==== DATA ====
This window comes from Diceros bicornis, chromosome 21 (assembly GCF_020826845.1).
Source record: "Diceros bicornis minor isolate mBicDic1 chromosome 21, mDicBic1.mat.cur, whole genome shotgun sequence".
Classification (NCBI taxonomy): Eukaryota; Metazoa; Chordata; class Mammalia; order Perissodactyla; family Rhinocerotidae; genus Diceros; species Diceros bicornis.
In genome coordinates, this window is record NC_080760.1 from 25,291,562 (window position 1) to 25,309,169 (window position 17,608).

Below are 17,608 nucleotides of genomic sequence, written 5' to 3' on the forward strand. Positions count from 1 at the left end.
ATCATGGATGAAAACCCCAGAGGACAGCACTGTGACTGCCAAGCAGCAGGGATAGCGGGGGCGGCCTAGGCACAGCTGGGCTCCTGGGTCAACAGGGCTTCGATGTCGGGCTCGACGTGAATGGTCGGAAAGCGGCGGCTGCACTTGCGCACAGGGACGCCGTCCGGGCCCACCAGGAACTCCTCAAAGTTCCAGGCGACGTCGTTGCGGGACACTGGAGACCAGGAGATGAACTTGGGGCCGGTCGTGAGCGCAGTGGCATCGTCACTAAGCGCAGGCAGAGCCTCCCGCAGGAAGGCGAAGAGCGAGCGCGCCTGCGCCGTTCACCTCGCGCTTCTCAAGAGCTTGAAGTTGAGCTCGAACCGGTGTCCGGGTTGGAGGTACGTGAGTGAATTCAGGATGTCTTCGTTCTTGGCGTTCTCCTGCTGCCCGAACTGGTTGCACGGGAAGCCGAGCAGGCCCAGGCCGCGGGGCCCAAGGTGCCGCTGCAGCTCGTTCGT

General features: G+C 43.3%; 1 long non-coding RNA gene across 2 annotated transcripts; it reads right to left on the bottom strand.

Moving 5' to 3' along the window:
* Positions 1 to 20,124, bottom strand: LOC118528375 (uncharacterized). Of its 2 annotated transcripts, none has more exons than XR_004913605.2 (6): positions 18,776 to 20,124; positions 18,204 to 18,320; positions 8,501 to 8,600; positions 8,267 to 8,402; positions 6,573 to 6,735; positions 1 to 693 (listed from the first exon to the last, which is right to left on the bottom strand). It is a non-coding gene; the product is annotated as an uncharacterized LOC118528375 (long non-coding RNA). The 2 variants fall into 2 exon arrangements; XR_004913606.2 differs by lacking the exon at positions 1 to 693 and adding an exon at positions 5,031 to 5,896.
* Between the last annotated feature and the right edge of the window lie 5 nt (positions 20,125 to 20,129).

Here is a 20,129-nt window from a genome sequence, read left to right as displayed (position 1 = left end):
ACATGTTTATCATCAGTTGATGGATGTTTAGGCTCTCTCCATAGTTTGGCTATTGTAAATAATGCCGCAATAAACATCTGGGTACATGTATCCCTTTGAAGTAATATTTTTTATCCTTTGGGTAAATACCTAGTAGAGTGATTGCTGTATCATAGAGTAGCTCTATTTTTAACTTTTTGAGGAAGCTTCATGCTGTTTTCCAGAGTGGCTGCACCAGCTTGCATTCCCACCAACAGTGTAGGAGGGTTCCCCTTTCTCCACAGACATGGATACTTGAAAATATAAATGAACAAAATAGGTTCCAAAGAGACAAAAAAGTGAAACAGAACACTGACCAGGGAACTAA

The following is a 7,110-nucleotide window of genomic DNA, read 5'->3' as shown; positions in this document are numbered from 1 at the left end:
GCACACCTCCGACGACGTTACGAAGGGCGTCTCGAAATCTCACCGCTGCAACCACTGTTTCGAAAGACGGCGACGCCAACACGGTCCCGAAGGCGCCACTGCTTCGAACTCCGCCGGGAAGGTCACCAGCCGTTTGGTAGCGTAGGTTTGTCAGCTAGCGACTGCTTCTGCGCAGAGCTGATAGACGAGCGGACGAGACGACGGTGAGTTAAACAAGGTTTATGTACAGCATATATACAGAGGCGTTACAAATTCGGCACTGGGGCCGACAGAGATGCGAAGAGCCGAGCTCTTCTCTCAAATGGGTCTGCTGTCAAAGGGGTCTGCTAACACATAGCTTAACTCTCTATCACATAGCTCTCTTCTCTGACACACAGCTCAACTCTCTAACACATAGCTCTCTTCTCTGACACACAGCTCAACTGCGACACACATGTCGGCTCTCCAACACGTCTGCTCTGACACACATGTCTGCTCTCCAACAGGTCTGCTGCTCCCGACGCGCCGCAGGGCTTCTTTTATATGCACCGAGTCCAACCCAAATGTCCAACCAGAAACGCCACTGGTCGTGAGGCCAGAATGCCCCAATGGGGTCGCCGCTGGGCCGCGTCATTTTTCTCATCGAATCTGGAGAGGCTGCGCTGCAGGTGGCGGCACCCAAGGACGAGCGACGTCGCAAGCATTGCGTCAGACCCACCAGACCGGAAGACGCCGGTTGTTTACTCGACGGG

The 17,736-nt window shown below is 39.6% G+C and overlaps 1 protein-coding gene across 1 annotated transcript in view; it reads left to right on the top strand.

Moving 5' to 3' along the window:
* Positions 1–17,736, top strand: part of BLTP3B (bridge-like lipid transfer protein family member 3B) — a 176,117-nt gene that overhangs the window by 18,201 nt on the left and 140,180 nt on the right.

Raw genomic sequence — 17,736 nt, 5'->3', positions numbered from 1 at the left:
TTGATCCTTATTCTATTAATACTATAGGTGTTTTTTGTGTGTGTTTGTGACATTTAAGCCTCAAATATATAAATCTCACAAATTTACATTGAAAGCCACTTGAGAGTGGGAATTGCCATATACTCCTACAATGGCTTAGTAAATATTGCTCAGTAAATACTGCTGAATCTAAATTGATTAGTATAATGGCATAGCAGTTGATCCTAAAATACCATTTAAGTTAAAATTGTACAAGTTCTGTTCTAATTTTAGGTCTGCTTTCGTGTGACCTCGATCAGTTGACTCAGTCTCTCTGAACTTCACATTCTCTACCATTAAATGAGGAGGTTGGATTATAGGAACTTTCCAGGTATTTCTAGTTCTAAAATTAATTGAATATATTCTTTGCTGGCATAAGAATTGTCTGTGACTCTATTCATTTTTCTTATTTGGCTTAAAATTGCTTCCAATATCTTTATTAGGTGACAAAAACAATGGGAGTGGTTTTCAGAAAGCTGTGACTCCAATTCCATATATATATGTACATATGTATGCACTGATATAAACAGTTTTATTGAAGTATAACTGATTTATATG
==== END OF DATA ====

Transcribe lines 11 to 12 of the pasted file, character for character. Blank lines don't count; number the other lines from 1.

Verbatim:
Here is a 20,129-nt window from a genome sequence, read left to right as displayed (position 1 = left end):
ACATGTTTATCATCAGTTGATGGATGTTTAGGCTCTCTCCATAGTTTGGCTATTGTAAATAATGCCGCAATAAACATCTGGGTACATGTATCCCTTTGAAGTAATATTTTTTATCCTTTGGGTAAATACCTAGTAGAGTGATTGCTGTATCATAGAGTAGCTCTATTTTTAACTTTTTGAGGAAGCTTCATGCTGTTTTCCAGAGTGGCTGCACCAGCTTGCATTCCCACCAACAGTGTAGGAGGGTTCCCCTTTCTCCACAGACATGGATACTTGAAAATATAAATGAACAAAATAGGTTCCAAAGAGACAAAAAAGTGAAACAGAACACTGACCAGGGAACTAA